Insights 12.5.22 Author: Lewis O’Sullivan

ESG investing is on the rise, but what is it and how does it work?

Insights 12.05.2022 Author: Lewis O’Sullivan

Clearly, there has been a growing interest in ESG investing, but what is it exactly?

A 2020 survey conducted by the Chartered Financial Analysis (CFA) institute found that 85% of its members take ESG factors into consideration in their investing and that client demand rose by 65%.

ESG is an acronym for Environmental, Social and Governance. Each of these represents broad areas of consideration when it comes to ethical investing.

The Environmental element relates to a company’s impact on the natural world and considers factors such as its energy consumption, policies on climate change and their waste production.

The Social category considers factors like how well a company protects human rights and how it addresses modern slavery or gender diversity issues i.e. its impact on society.

Examples of factors relating to the Governance category are a company’s quality of management, and if there have been any cases of bribery or corruption.

So how does it actually work?

An ESG investment strategy incorporates companies that score highly in the above areas. As with traditional investment strategies, the aim is still to achieve positive returns but by including companies that are deemed to be environmentally and socially aware.

Companies are rated by individual third party assessors and given an appropriate ESG score which investment managers can then integrate into their fund offerings.

As with traditional investment strategies, ESG funds come with various risk ratings so that investors can invest in funds that match their attitude to risk.

A common misconception is that performance must be sacrificed in an investor’s pursuit of ensuring their investments have a positive impact, or at least not a damaging one, to the planet and wider society.

However, an article produced by the Financial Times in 2020 actually found that roughly 60% of ESG funds delivered higher or equivalent returns compared to their more conventional peers when looking at the previous decade.

Whilst past performance is no guide to future returns, this demonstrates that performance isn’t necessarily hampered as a result of considering ESG factors. Indeed, one could argue that companies that embrace these values will do better in the modern world.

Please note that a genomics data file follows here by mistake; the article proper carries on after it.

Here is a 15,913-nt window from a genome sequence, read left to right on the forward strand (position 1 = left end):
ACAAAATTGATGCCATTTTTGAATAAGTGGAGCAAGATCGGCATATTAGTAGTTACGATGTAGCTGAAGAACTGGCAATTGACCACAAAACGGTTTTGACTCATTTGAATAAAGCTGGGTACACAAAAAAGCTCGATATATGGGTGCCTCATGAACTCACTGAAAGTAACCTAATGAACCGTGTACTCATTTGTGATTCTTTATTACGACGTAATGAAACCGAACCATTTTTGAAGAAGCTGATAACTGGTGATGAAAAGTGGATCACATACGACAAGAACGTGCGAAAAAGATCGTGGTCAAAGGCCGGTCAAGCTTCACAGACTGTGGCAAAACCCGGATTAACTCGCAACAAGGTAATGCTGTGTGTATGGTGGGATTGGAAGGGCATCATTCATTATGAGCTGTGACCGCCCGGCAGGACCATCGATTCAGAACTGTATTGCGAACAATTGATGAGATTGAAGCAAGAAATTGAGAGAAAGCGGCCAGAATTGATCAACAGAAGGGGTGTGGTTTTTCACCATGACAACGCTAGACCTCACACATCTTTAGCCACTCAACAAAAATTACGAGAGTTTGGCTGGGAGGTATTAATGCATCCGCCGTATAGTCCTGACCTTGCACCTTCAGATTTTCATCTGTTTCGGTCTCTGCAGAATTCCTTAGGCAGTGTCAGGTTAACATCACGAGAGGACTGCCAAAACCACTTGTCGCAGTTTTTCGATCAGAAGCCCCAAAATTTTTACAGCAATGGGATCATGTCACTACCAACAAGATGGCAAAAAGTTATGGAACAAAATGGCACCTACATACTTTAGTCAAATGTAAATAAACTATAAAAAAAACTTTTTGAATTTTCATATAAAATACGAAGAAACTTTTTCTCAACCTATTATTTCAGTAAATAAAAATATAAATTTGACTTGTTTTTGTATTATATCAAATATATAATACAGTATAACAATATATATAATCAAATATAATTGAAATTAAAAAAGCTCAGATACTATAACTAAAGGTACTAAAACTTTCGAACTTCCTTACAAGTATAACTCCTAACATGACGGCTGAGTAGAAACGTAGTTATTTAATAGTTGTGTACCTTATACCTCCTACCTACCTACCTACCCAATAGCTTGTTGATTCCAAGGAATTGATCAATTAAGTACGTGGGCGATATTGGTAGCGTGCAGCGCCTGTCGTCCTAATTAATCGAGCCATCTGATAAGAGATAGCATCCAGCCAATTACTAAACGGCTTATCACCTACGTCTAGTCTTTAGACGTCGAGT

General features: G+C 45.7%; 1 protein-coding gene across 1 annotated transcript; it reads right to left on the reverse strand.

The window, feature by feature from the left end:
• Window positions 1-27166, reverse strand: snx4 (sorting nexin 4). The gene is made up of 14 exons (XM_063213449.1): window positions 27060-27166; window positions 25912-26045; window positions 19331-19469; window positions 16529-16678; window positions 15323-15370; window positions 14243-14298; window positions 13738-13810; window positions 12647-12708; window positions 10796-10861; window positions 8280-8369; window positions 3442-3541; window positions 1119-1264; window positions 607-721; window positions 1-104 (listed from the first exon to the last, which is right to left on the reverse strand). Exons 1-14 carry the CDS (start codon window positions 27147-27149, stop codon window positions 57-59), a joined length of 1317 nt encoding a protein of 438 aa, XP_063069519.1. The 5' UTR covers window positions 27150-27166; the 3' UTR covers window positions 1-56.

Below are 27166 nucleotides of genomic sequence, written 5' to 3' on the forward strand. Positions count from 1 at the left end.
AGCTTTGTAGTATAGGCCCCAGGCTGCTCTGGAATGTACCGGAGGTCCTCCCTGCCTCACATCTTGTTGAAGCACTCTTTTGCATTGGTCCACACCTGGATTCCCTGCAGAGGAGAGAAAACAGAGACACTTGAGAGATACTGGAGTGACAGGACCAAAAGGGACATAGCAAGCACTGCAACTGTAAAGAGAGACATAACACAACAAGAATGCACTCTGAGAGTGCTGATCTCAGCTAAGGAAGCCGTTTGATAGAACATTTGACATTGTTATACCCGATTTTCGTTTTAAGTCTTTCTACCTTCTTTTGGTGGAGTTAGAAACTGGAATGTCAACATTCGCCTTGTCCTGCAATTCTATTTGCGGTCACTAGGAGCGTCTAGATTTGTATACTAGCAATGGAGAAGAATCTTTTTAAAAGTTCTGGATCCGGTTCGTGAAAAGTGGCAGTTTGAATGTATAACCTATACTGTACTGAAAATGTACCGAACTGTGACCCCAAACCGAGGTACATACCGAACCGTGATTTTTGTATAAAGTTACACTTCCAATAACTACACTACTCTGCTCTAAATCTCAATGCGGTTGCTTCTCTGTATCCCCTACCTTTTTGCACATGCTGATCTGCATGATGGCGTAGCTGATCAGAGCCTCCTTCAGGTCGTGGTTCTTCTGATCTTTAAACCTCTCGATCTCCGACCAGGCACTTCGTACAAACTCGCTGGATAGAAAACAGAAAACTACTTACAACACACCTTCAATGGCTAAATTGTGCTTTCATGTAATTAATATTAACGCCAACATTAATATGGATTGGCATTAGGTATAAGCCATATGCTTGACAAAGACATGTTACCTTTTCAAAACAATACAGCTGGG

Additionally, given the larger interest in ESG investing demonstrated by the CFA’s survey, it could be that the consideration of ESG factors becomes the norm for investment strategies.

How does it differ from other Ethical investing strategies?

There are other ethical investment strategies that are similar to ESG investing, such as Socially Responsible Investing (SRI) and Impact investing.

SRI is a more tailored approach that aims to align an investor’s values with their specific investment choices. As an example, an ESG strategy may be to be comfortable investing in a company with a strong governance structure, but it may still have a negative impact in other areas. An SRI strategy would completely remove investments in companies that were not aligned to an investor’s values.

Impact Investing is much more focused on real world impact as opposed to portfolio returns. Investors would choose assets or companies that are directly trying to positively impact society. For example, a company actively trying to solve the global warming issue.

Essentially, the main difference depends on how bespoke an investor wishes their portfolio to be.

What are some key issues that relate to ESG Investing?

ESG funds are at risk of ‘Greenwashing’ whereby a company may imply they’re much more environmentally responsible than they are.

Companies may do this by promising to reduce their carbon footprint by a certain amount, by a certain date, which could prompt investment. However, if there is nothing binding the company to this statement, then they could simply change their mind or not even actively try to achieve it.

There are ways you can avoid ‘Greenwashing’ such as to look beyond a name of the fund and complete additional research by reading the fund factsheet or key investor information document where a fund’s aim and how it hopes to achieve this aim is stated.

To conclude, ESG investing is a good way for clients to put their money to work by investing in a fund that incorporates environmentally and socially responsible companies. If you are interested in ESG investing or any type of investing, please do not hesitate to contact the CBW financial planning team and we will be happy to help.

Do listen to our most recent Financial Planning podcast, with Jack Turner, Investment Manager from 7IM, talking to Lewis O’Sullivan about ESG Investments here.